Everyone wants to fight for women’s equality and they ignore the fact that in 70% of races there are not even 20 women on the start line. So if we had the same rules as for men, we would not be able to rank most of the women’s races.
We have therefore created an exception rule for women to allow more women to be on the SWR list.
Yes, I know that there are some races where there are a lot of women, but unfortunately this is not the case. As long as it is not the case, we can’t afford to judge every race by a separate rule for women.
So until the number of women riders increases, we will not be able to evaluate them on the same points system as the boys. (I guess you also remember those races where the last woman to finish got a cash prize, there were so few women on the start line.)
The prize money situation also raises questions
My personal opinion (and that of SEPA’s head coach – who is a woman) is that equal distribution of prize money is negative discrimination against men. The prize money should be distributed according to the gender ratio of the athletes in the competition ( but that is not my job, it is just another issue to be solved and not only in sup sport )
I also get a lot of questions about the Ultra Long distance races. People want us to have a separate ranking for this category.
One of my favorite races is the ultra long distance race.
In 2011, our family paddled 2,000 km on the Danube from the Black Forest to the Black Sea across 10 countries in 38 days. We consider this a prologue before the sup race, but it was a world record at the time.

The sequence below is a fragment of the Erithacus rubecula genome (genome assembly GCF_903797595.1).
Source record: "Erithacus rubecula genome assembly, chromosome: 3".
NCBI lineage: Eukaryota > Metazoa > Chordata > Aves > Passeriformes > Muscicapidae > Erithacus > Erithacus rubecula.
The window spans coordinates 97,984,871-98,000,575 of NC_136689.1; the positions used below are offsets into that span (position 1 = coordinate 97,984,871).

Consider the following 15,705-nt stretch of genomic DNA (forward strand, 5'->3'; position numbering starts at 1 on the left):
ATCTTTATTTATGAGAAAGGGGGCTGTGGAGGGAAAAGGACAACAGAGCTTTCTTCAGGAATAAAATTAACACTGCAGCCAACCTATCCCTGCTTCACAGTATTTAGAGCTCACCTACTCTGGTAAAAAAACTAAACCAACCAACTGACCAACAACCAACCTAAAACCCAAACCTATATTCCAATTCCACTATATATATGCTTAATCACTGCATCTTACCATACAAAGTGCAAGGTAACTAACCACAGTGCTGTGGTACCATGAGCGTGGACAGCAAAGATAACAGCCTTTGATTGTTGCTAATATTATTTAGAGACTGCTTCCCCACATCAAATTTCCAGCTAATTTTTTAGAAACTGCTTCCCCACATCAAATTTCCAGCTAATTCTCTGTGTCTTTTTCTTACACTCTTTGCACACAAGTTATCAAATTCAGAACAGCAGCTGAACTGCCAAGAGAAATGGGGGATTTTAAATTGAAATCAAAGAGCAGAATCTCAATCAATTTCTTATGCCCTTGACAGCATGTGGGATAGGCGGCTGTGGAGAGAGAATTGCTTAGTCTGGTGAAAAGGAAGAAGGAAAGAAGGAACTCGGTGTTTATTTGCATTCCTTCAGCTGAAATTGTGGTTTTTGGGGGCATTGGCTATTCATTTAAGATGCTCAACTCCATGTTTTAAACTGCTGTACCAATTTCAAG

Bruno 4 times, Daniel 1 time SUP 11 City winner, so we are doing well in this category.
There are more unanswered questions in this category than in the others, so in my current view it is not feasible to have a fair world ranking.
Some basic questions in this regard:
- Which is more valuable 24 hours non-stop or 5 days 11 City ?
- The unlimited or the 14″ wins ?
- Who can check during a multi-day race that there was no outside help ?
- For how many starters can a fair points system be established ?
- And I could go on and on………
So I will now put these races in the Long Distance list if they meet the SWR rules.
To sum up, with very systematic work, the SWR website has reached 50,000 views in the last 10 months and we receive race results (and appreciative emails) from all over the world.
I know that SUP is still in its infancy:
- It does not have its own federation
- No established network of clubs where kids can paddle
- No union for the competitors
- No uniform set of rules
- No university level trainer program,
- and I could go on and on……..
Despite all this, I know that the sport is growing unstoppably and we need the work of SWR to show the world the achievements of our SUP athletes and SUP race organizers.